The plaintiffs spoke at a press conference Wednesday afternoon.

    Seum does not believe the state can legally justify outlawing medical marijuana while at the same time allowing doctors to prescribe powerful and highly addictive opioids, which have created a statewide and national epidemic of abuse.

    That legal justification lies at the heart of the plaintiffs’ legal challenge, which claims Kentucky is violating its own constitution.

    The lawsuit claims the prohibition violates section two of the Kentucky Constitution, which denies “arbitrary power,” and claims the courts have interpreted that to mean a law can’t be unreasonable.

    “It’s difficult to make a comparison between medical cannabis and opioids that are routine prescribed to people all over the commonwealth, all over the country, and say that there’s some sort of rational basis for the prohibition on cannabis as medicine when we know how well it works,” said Dan Canon, who along with attorney Candace Curtis is representing the plaintiffs.

    The lawsuit also claims Kentucky’s law violates the plaintiffs’ right to privacy, also guaranteed under the state constitution.

    Spokespeople for Gov. Bevin and Beshear say their offices are in the process of reviewing the lawsuit.

    In a February interview on NewsRadio 840 WHAS, Bevin said the following in response to a question about whether he supports medical marijuana:

    “The devil’s in the details. I am not opposed to the idea medical marijuana, if prescribed like other drugs, if administered in the same way we would other pharmaceutical drugs. I think it would be appropriate in many respects. It has absolute medicinal value. Again, it’s a function of its making its way to me. I don’t do that executively. It would have to be a bill.”  CONTINUE READING…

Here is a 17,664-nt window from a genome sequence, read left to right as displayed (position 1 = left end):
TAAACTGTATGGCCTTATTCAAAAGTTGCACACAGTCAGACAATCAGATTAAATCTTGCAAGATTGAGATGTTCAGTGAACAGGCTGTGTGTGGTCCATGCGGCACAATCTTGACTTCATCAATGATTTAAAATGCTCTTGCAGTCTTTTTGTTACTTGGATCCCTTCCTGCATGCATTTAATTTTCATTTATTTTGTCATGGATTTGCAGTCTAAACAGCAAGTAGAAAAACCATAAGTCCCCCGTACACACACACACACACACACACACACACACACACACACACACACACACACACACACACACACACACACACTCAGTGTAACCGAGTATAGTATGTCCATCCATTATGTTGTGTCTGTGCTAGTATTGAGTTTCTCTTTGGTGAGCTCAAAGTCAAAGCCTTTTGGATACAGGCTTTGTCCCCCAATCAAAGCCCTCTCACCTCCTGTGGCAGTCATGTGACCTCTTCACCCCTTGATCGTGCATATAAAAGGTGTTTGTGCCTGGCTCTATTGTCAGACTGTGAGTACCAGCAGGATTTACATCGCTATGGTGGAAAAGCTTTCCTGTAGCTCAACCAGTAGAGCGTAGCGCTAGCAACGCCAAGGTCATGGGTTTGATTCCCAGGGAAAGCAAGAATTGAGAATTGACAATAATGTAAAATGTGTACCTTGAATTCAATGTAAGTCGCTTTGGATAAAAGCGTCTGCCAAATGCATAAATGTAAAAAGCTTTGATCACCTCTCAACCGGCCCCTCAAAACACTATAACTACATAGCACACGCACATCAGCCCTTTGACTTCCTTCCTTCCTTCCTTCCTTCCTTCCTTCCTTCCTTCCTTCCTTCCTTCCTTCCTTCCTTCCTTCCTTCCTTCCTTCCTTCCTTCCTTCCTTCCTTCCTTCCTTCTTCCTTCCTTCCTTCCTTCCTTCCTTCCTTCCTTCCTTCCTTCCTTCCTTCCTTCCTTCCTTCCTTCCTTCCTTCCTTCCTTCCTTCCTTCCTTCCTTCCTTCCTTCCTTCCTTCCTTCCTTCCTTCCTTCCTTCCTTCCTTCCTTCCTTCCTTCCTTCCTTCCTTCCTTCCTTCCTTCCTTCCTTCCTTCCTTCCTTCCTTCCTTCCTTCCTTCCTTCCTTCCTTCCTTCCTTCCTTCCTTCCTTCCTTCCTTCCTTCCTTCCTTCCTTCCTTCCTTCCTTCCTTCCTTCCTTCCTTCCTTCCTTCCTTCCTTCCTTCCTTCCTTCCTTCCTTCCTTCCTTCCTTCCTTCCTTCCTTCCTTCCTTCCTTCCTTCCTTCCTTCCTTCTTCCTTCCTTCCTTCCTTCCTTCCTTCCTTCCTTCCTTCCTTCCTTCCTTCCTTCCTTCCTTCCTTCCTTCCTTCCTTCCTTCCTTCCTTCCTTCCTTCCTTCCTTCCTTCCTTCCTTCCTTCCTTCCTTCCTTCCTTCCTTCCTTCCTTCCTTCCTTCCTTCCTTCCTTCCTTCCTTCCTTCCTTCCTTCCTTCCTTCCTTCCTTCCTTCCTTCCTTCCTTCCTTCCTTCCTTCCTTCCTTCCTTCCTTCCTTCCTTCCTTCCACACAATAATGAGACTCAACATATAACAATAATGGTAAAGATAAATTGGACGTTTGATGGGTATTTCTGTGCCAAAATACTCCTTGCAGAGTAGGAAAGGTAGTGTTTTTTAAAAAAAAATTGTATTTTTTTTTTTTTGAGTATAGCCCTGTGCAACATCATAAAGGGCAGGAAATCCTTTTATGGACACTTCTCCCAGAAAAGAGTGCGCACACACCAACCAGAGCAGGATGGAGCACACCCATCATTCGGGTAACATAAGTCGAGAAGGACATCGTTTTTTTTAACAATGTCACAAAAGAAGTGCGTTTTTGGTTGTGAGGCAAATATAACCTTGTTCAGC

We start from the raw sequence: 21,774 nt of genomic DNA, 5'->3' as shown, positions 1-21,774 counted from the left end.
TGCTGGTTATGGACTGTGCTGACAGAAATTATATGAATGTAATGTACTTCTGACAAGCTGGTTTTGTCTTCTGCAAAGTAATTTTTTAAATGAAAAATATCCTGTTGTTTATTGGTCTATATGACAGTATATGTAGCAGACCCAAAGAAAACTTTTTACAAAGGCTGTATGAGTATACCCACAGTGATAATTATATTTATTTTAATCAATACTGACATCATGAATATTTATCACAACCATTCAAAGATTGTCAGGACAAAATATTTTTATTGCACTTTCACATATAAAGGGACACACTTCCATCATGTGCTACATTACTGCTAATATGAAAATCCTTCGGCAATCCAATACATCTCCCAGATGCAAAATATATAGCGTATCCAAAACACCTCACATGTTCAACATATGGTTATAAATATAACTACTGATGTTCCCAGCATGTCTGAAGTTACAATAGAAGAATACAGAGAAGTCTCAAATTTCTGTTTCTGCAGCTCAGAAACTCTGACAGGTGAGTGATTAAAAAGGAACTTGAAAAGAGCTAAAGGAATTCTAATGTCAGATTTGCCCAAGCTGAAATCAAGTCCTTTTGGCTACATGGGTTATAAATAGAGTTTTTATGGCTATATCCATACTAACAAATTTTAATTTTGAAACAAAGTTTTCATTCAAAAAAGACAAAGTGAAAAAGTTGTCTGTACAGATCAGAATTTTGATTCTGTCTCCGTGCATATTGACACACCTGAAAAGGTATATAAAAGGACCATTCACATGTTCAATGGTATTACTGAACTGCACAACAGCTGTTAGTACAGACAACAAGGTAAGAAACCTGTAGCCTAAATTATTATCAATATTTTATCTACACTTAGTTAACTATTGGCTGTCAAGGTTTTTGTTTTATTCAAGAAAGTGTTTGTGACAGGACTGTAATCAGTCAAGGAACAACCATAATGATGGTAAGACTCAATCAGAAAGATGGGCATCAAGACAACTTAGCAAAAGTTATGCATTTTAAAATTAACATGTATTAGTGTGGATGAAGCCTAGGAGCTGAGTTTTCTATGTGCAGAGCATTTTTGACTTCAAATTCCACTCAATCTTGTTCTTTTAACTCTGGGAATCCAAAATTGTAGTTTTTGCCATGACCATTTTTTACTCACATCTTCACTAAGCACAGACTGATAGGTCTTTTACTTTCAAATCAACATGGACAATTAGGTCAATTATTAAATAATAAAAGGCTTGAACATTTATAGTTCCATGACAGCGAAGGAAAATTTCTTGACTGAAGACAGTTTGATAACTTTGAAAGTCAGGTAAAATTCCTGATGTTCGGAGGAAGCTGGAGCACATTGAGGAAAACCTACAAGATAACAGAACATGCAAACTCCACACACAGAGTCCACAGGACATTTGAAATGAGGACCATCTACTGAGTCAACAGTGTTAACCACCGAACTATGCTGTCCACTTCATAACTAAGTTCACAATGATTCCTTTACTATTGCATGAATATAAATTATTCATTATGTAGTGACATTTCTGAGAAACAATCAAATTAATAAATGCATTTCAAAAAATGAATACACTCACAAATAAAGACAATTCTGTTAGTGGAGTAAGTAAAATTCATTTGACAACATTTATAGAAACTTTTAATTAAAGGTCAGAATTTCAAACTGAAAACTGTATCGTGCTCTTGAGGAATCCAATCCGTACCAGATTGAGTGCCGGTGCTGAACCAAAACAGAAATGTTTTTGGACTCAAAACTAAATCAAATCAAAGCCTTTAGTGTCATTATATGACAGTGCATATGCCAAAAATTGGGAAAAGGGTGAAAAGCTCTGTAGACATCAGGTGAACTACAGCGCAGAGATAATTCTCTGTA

Lawsuit challenges Kentucky’s medical marijuana ban

    By Bruce Schreiner | AP June 14 at 6:38 PM

    LOUISVILLE, Ky. — Kentucky’s criminal ban against medical marijuana was challenged Wednesday in a lawsuit touting cannabis as a viable alternative to ease addiction woes from opioid painkillers.

    The plaintiffs have used medical marijuana to ease health problems, the suit said. The three plaintiffs include Dan Seum Jr., the son of a longtime Republican state senator.

    Another plaintiff, Amy Stalker, was prescribed medical marijuana while living in Colorado and Washington state to help treat symptoms from irritable bowel syndrome and bipolar disorder. She has struggled to maintain her health since moving back to Kentucky to be with her ailing mother.

    “She comes back to her home state and she’s treated as a criminal for this same conduct,” said plaintiffs’ attorney Daniel Canon. “That’s absurd, it’s irrational and it’s unconstitutional.”

    Stalker, meeting with reporters, said: “I just want to be able to talk to my doctors the same way I’m able to talk to doctors in other states, and have my medical needs heard.” CONTINUE READING…